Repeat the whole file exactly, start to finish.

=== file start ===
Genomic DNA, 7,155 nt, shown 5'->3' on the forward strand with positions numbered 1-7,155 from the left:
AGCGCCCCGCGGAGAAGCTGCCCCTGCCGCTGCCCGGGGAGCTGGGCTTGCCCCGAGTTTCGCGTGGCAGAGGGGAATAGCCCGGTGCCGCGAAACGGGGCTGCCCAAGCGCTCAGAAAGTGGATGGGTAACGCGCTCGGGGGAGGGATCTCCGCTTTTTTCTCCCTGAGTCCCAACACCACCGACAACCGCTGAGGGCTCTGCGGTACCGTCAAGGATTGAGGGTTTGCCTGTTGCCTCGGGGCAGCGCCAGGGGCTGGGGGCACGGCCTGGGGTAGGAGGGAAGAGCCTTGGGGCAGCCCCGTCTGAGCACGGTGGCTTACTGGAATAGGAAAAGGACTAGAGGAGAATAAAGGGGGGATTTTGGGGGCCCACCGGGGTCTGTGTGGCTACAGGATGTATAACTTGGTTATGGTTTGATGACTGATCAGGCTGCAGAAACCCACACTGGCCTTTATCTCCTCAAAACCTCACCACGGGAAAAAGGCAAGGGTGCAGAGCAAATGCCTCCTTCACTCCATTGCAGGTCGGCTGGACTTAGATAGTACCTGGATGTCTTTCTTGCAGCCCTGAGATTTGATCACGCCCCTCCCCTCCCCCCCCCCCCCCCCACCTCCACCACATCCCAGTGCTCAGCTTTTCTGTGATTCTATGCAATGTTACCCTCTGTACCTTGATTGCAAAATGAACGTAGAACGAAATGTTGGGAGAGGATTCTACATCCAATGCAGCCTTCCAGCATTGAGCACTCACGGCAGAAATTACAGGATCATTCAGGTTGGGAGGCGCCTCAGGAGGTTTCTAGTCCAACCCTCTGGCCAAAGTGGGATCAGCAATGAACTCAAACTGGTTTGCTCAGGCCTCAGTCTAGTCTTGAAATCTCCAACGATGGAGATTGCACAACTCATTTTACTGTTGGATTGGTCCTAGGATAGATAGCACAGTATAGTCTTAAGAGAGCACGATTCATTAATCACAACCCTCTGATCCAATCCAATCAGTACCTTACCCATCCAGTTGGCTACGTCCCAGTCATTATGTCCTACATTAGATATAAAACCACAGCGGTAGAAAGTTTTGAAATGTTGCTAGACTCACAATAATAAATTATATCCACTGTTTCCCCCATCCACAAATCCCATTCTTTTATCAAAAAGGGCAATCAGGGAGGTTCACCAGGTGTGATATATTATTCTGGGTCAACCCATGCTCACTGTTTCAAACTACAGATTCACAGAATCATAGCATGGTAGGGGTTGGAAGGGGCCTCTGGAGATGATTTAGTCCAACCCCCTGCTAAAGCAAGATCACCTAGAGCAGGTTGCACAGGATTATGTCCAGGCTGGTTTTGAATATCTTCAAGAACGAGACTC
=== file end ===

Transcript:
Genomic DNA, 7,155 nt, shown 5'->3' on the forward strand with positions numbered 1-7,155 from the left:
AGCGCCCCGCGGAGAAGCTGCCCCTGCCGCTGCCCGGGGAGCTGGGCTTGCCCCGAGTTTCGCGTGGCAGAGGGGAATAGCCCGGTGCCGCGAAACGGGGCTGCCCAAGCGCTCAGAAAGTGGATGGGTAACGCGCTCGGGGGAGGGATCTCCGCTTTTTTCTCCCTGAGTCCCAACACCACCGACAACCGCTGAGGGCTCTGCGGTACCGTCAAGGATTGAGGGTTTGCCTGTTGCCTCGGGGCAGCGCCAGGGGCTGGGGGCACGGCCTGGGGTAGGAGGGAAGAGCCTTGGGGCAGCCCCGTCTGAGCACGGTGGCTTACTGGAATAGGAAAAGGACTAGAGGAGAATAAAGGGGGGATTTTGGGGGCCCACCGGGGTCTGTGTGGCTACAGGATGTATAACTTGGTTATGGTTTGATGACTGATCAGGCTGCAGAAACCCACACTGGCCTTTATCTCCTCAAAACCTCACCACGGGAAAAAGGCAAGGGTGCAGAGCAAATGCCTCCTTCACTCCATTGCAGGTCGGCTGGACTTAGATAGTACCTGGATGTCTTTCTTGCAGCCCTGAGATTTGATCACGCCCCTCCCCTCCCCCCCCCCCCCCCCACCTCCACCACATCCCAGTGCTCAGCTTTTCTGTGATTCTATGCAATGTTACCCTCTGTACCTTGATTGCAAAATGAACGTAGAACGAAATGTTGGGAGAGGATTCTACATCCAATGCAGCCTTCCAGCATTGAGCACTCACGGCAGAAATTACAGGATCATTCAGGTTGGGAGGCGCCTCAGGAGGTTTCTAGTCCAACCCTCTGGCCAAAGTGGGATCAGCAATGAACTCAAACTGGTTTGCTCAGGCCTCAGTCTAGTCTTGAAATCTCCAACGATGGAGATTGCACAACTCATTTTACTGTTGGATTGGTCCTAGGATAGATAGCACAGTATAGTCTTAAGAGAGCACGATTCATTAATCACAACCCTCTGATCCAATCCAATCAGTACCTTACCCATCCAGTTGGCTACGTCCCAGTCATTATGTCCTACATTAGATATAAAACCACAGCGGTAGAAAGTTTTGAAATGTTGCTAGACTCACAATAATAAATTATATCCACTGTTTCCCCCATCCACAAATCCCATTCTTTTATCAAAAAGGGCAATCAGGGAGGTTCACCAGGTGTGATATATTATTCTGGGTCAACCCATGCTCACTGTTTCAAACTACAGATTCACAGAATCATAGCATGGTAGGGGTTGGAAGGGGCCTCTGGAGATGATTTAGTCCAACCCCCTGCTAAAGCAAGATCACCTAGAGCAGGTTGCACAGGATTATGTCCAGGCTGGTTTTGAATATCTTCAAGAACGAGACTC